Strava Trail Routes Will Keep You From Getting Lost

When you’re setting out on a trail, you want your level of preparation to be juuust right. You need to know enough about your route through nature so you don’t end up on a trail that’s too hard, too easy, too hot, or too crowded. But you still want there to be a sense of exploration and adventure.

Helping hikers, runners, and mountain bikers achieve that balance as they hit the dusty trail is the aim of Strava’s newest feature, Trail Routes. Released Wednesday, Strava Trail Routes are an interactive portion of the app’s map that shows trail networks all over the world to help users choose the route that’s right for them.

“People want to explore. They also want to know exactly what they’re getting themselves into,” MacBeth Watson, Strava’s vice president of design, said at an event in Los Angeles on Wednesday. “Planning and making decisions about where to go is an important part of the process.”

Trail routes screenshots
Photo: Strava

Trail Routes is the latest Strava feature designed just for paying members, joining perks like advanced performance metrics and a personal heatmap. (A one-year subscription to the app costs $59.99.)

As a subscriber, when you click on the Maps icon in the bottom of the Strava app, you can select for the activity you want to do, whether that’s hiking, mountain biking, or trail running. Then, when you zoom in on a trail network, you’ll be able to see individual routes with activity-specific information including distance, level of difficulty, elevation, and more. Then, you select a route, which generates a map for you to follow. As you traverse the trail, you’ll be able to see if you’re staying on course. And you can, as always, use Strava to track your activity, post photos, and add the map to your feed to demonstrate how you made it yours and rack up those sweet, sweet kudos.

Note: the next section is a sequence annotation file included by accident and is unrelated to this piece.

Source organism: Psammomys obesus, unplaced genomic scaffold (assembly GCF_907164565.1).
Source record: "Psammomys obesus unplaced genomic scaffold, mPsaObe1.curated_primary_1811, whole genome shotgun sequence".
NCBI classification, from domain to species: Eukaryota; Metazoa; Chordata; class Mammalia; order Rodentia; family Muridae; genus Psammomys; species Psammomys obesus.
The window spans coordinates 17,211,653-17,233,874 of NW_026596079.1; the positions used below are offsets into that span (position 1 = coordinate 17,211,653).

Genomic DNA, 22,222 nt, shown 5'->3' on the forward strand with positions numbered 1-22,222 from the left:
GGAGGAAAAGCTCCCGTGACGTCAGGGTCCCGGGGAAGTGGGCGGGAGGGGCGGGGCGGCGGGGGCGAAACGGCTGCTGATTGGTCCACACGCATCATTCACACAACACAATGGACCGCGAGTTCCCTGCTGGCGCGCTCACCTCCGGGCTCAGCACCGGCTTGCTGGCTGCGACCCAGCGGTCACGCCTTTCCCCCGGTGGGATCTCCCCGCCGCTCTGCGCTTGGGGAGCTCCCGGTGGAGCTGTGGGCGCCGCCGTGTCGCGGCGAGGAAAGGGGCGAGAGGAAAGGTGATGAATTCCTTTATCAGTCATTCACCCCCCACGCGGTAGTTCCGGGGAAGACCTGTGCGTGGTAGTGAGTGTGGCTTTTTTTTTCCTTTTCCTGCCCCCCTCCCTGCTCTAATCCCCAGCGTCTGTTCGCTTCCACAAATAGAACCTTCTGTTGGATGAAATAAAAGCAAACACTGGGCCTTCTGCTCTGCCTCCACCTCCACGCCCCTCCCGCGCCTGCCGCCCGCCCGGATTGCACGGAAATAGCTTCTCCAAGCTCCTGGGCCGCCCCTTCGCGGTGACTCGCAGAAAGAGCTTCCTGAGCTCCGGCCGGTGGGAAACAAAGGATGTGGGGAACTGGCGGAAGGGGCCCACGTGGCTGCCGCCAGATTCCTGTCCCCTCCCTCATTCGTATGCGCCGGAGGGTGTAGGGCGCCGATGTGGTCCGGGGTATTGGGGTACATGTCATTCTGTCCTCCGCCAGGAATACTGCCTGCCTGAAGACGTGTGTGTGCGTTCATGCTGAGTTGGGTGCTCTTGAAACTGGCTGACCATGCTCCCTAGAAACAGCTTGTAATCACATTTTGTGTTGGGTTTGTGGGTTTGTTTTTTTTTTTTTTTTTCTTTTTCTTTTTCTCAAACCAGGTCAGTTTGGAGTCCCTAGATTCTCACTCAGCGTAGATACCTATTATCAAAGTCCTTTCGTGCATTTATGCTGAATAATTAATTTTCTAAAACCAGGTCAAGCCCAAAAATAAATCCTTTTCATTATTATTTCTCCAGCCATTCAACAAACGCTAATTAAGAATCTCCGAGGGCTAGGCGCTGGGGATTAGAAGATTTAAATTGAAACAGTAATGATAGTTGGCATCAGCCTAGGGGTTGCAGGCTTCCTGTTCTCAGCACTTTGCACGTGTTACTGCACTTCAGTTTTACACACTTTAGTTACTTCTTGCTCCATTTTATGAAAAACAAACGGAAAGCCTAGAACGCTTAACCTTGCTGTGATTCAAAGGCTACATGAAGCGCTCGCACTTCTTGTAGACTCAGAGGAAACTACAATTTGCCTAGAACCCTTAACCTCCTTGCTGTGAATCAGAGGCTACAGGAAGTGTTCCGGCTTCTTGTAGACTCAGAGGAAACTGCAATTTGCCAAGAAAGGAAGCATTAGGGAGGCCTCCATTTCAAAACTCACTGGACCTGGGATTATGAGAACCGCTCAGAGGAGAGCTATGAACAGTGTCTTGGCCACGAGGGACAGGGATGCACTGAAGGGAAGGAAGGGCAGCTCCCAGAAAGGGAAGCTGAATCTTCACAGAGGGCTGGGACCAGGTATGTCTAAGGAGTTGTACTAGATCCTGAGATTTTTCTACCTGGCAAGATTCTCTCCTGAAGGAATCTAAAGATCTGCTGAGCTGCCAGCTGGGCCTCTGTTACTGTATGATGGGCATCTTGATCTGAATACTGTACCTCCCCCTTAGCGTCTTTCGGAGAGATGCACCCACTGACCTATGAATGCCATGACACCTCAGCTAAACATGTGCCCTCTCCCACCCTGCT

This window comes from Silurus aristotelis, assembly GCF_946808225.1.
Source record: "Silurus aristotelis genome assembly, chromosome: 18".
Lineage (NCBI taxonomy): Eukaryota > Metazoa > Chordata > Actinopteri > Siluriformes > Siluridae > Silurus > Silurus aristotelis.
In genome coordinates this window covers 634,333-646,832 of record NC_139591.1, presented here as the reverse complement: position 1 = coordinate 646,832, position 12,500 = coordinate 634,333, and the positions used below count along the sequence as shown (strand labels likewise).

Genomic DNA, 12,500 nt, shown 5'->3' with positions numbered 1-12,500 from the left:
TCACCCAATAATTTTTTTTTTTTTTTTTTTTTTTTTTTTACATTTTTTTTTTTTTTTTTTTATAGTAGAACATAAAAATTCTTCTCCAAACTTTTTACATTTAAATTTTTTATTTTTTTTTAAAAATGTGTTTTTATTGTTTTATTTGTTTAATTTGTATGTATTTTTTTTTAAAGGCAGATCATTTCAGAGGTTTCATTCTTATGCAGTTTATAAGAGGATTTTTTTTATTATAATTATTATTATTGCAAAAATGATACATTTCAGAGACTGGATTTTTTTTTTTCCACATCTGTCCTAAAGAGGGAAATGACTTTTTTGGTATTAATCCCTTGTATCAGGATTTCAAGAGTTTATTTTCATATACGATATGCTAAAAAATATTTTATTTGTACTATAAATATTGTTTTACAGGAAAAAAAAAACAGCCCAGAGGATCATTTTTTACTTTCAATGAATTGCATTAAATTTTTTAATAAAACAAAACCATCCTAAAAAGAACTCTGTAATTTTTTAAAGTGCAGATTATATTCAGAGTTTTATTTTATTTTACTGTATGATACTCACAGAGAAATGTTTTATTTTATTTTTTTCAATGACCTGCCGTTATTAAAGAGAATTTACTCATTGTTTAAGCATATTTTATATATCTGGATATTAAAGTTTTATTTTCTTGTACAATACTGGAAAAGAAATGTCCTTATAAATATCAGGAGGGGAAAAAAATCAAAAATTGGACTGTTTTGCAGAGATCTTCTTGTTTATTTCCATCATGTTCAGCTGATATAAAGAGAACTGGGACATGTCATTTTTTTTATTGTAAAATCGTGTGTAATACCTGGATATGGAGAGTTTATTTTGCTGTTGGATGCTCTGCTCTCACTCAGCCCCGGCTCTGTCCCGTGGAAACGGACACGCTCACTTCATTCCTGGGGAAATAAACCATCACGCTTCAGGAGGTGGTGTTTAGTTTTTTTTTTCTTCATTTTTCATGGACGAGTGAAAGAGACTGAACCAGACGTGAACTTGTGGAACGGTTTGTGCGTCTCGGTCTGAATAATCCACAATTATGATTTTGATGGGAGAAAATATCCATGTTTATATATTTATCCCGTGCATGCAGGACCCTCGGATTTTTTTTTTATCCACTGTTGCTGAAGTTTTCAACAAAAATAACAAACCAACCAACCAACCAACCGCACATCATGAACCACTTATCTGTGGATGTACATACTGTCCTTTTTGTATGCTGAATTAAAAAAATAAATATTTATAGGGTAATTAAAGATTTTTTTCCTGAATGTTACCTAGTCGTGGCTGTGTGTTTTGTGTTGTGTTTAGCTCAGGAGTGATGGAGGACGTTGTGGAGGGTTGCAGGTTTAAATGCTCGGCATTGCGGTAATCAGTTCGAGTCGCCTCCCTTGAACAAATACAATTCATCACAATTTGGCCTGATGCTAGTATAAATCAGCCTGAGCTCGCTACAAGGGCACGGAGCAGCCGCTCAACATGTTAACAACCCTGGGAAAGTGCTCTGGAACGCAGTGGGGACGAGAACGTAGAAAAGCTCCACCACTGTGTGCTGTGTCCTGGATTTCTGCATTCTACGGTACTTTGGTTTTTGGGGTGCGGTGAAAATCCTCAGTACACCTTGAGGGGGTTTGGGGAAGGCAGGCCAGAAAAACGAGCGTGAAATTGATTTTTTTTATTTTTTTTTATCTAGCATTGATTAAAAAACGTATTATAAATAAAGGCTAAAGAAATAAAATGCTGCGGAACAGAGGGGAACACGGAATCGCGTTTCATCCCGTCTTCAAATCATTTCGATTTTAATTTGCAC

When asked at the Los Angeles event how Trail Routes is different from competing trail map services like AllTrails and Komoot, Strava CEO Michael Horvath referred to the platform’s community. All of the trails are based on routes that Strava users have taken themselves, as is the data powering the information about the routes, such as average completion times. For example, when using the product in the Santa Monica Mountains near Inspiration Point, multiple trail options appear. There’s the Malibu Creek Trail, Inspiration Point, and one trail called MASH. A Strava engineer explained that some of the trails get their names from the open source map platform Strava builds upon. But other trails are named by community members themselves; the MASH trail is what Strava users call the route to the original filming location of the TV show M*A*S*H.

That said, it doesn’t have reviews and hiker notes, like AllTrails does. It’s less Yelp for hikes than it is a Google Maps for the mountains, built right into a platform many runners and cyclists already use to track their workouts.

Of course, no one wants to be looking at their phone while out in nature. But a map of a route that’s been both created and tested by fellow off-roaders is helpful to be able to consult at a moment when you’re trying to decide which way to start out on a loop, or when forks in the road appear. Case in point: When demonstrating the product in Los Angeles, a hike leader realized she’d taken a wrong turn right off the bat, and the group was able to quickly get back on track. Phew!

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